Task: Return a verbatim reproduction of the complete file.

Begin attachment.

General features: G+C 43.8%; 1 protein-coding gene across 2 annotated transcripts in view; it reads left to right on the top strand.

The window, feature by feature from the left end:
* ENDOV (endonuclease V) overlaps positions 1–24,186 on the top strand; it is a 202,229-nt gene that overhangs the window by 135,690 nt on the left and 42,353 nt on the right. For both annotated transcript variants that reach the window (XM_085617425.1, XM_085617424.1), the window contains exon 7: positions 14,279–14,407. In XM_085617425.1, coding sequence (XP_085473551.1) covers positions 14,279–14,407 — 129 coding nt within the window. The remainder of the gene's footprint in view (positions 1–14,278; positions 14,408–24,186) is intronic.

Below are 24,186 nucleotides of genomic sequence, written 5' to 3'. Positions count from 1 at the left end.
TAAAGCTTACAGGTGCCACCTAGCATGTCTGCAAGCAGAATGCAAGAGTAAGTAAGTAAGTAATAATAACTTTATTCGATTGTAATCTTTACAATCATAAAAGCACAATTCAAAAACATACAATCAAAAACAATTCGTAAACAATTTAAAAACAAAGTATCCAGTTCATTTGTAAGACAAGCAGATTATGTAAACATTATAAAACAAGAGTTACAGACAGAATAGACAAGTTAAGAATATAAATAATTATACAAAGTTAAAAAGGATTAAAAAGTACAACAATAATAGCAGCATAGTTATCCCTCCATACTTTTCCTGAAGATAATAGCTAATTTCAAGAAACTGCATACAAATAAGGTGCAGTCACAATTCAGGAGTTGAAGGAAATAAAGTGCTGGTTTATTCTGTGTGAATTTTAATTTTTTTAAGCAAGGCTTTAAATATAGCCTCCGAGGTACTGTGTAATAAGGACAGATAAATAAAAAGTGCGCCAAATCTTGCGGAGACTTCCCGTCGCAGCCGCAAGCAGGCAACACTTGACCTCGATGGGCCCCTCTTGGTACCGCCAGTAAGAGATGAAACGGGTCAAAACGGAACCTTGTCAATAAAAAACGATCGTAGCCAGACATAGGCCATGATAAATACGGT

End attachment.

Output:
General features: G+C 43.8%; 1 protein-coding gene across 2 annotated transcripts in view; it reads left to right on the top strand.

The window, feature by feature from the left end:
* ENDOV (endonuclease V) overlaps positions 1–24,186 on the top strand; it is a 202,229-nt gene that overhangs the window by 135,690 nt on the left and 42,353 nt on the right. For both annotated transcript variants that reach the window (XM_085617425.1, XM_085617424.1), the window contains exon 7: positions 14,279–14,407. In XM_085617425.1, coding sequence (XP_085473551.1) covers positions 14,279–14,407 — 129 coding nt within the window. The remainder of the gene's footprint in view (positions 1–14,278; positions 14,408–24,186) is intronic.

Below are 24,186 nucleotides of genomic sequence, written 5' to 3'. Positions count from 1 at the left end.
TAAAGCTTACAGGTGCCACCTAGCATGTCTGCAAGCAGAATGCAAGAGTAAGTAAGTAAGTAATAATAACTTTATTCGATTGTAATCTTTACAATCATAAAAGCACAATTCAAAAACATACAATCAAAAACAATTCGTAAACAATTTAAAAACAAAGTATCCAGTTCATTTGTAAGACAAGCAGATTATGTAAACATTATAAAACAAGAGTTACAGACAGAATAGACAAGTTAAGAATATAAATAATTATACAAAGTTAAAAAGGATTAAAAAGTACAACAATAATAGCAGCATAGTTATCCCTCCATACTTTTCCTGAAGATAATAGCTAATTTCAAGAAACTGCATACAAATAAGGTGCAGTCACAATTCAGGAGTTGAAGGAAATAAAGTGCTGGTTTATTCTGTGTGAATTTTAATTTTTTTAAGCAAGGCTTTAAATATAGCCTCCGAGGTACTGTGTAATAAGGACAGATAAATAAAAAGTGCGCCAAATCTTGCGGAGACTTCCCGTCGCAGCCGCAAGCAGGCAACACTTGACCTCGATGGGCCCCTCTTGGTACCGCCAGTAAGAGATGAAACGGGTCAAAACGGAACCTTGTCAATAAAAAACGATCGTAGCCAGACATAGGCCATGATAAATACGGT